UK benefits from brain drain

July 16, 1999

Foreign academics are flocking to work in the United Kingdom to fill posts left by a rise in staff turnover, according to research for the European Commission.

Analysis of figures from the Higher Education Statistics Agency shows that numbers of foreign academics employed by British universities doubled to 11,314 between 1994 and 1997.

But the report, by Sami Mahroum, a research fellow at the Institute for Prospective Technological Studies in Seville, shows most foreign academics are only going to work at certain, well-established research universities.

For example, between 1994 and 1997, the University of Cambridge received 840 foreign scholars, more than half its overall academic staff turnover, while Thames Valley University received only four.

Other universities with high numbers of foreign academics were Oxford, Imperial College, University College London and the University of Edinburgh.

Bottom of the list, taking into account total numbers of staff, are the universities of Lincolnshire and Humberside, Abertay Dundee, Paisley, Leeds Metropolitan and Thames Valley, where the proportion of overseas staff is about 4 per cent of total academic staff turnover.

Clinical medicine attracts most foreign academic staff -- 2,058 in 1997 - followed by biosciences, business and management and nursing and paramedical sciences. Electronics and information technology are also popular.

According to Mr Mahroum, the influx of academics is part of a general trend of foreign professionals coming to the UK.

He says most are from continental Europe, which accounts for about 45 per cent of the total inflow.

"But what makes this trend phenomenal, perhaps, is the concentration of these inflows in a number of prestigious and large universities and in some disciplines more than in others.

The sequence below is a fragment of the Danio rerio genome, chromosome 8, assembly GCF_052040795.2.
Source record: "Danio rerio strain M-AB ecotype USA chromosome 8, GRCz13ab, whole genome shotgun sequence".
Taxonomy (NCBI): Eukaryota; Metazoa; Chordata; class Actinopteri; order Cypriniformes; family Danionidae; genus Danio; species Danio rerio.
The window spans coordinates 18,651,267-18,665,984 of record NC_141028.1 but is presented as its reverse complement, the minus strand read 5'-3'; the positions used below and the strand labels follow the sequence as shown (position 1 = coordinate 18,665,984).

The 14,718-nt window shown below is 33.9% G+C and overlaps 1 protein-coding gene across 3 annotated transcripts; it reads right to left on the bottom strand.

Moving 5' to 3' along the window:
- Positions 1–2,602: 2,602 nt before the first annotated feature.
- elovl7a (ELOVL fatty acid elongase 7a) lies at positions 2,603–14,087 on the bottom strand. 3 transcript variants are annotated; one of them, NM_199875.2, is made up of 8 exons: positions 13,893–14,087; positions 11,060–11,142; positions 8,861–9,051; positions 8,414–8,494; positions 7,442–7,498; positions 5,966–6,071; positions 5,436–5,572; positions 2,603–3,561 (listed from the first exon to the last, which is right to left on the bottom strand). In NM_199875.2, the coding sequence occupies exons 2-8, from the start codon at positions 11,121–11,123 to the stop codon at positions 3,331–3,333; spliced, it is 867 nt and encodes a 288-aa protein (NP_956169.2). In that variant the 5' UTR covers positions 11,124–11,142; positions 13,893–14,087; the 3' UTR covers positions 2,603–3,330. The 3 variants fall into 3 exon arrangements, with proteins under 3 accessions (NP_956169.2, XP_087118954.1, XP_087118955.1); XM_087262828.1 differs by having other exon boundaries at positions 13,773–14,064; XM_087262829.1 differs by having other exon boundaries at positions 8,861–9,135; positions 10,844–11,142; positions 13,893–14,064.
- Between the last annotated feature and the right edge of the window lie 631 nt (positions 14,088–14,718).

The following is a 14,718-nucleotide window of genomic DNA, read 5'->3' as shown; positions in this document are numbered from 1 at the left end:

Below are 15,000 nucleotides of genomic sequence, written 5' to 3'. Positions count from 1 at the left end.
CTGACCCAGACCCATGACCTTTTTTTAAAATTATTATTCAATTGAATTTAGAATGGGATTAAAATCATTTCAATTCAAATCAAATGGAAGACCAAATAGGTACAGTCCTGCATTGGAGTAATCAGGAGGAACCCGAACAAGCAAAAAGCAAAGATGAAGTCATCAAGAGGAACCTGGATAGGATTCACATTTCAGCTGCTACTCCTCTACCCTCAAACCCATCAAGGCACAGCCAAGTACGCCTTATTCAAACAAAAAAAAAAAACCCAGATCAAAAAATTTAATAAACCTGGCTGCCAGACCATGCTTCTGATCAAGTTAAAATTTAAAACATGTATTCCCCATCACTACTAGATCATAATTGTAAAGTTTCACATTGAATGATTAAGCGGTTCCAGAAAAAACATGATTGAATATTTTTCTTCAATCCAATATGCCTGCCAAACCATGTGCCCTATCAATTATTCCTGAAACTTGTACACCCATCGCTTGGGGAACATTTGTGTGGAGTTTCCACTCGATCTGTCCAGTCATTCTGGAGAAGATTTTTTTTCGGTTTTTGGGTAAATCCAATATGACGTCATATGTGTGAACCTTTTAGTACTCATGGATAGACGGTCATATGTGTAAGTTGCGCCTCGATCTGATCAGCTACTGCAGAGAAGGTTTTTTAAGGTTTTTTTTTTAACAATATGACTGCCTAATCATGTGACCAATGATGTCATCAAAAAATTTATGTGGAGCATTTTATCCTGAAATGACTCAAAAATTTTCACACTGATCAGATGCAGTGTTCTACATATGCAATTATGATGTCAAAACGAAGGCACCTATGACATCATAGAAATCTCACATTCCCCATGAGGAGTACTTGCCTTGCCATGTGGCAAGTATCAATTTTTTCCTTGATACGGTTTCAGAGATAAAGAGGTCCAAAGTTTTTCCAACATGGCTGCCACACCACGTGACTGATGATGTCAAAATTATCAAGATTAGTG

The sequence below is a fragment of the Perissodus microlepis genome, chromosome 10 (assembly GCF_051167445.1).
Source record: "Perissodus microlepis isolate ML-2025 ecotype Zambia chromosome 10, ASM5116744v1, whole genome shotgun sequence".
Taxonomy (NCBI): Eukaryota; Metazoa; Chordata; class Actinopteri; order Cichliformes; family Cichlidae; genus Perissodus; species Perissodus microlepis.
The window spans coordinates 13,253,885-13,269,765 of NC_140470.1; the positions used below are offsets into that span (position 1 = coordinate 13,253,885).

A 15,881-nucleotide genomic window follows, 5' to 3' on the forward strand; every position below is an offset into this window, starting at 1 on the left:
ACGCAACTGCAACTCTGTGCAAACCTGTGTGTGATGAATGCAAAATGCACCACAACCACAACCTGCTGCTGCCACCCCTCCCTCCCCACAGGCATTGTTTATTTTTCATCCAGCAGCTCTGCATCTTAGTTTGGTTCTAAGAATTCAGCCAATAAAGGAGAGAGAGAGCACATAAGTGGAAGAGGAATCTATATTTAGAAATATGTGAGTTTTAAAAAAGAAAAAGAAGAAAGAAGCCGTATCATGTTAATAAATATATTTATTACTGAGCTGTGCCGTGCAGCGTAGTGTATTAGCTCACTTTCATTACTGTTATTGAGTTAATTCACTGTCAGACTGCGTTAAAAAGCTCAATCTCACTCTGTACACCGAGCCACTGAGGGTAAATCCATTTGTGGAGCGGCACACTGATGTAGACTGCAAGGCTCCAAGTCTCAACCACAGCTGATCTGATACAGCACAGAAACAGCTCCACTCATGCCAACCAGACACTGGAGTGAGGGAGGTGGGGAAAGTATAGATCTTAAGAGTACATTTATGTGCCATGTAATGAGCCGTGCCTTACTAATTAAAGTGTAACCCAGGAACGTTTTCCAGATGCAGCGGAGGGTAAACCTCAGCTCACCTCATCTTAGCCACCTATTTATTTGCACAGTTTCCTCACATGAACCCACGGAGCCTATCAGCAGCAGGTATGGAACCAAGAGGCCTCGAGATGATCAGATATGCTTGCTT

"This trend does not seem to be repeating itself to a similar extent across other European countries," he said.

He suggests this could be a result of high job mobility in the UK, particularly since the late 1980s.

Short-term contracts may appeal to foreign academics at the start of their academic careers or seeking promotion.

By taking short-term, higher- level positions in the UK they can boost their careers back home.

Competitive exercises, such as the research assessment exercise, may also encourage universities to employ staff from abroad.

But he warns that weaker institutions must receive attention or the UK will be "locked in" to few and limited pockets of excellence.

"Investing in excellence and supporting elite institutions is what attracts top talent from the rest of the world.

"Low-performing institutions like some of the new universities need more time to develop their niche and become centres of excellence," said Mr Mahroum.

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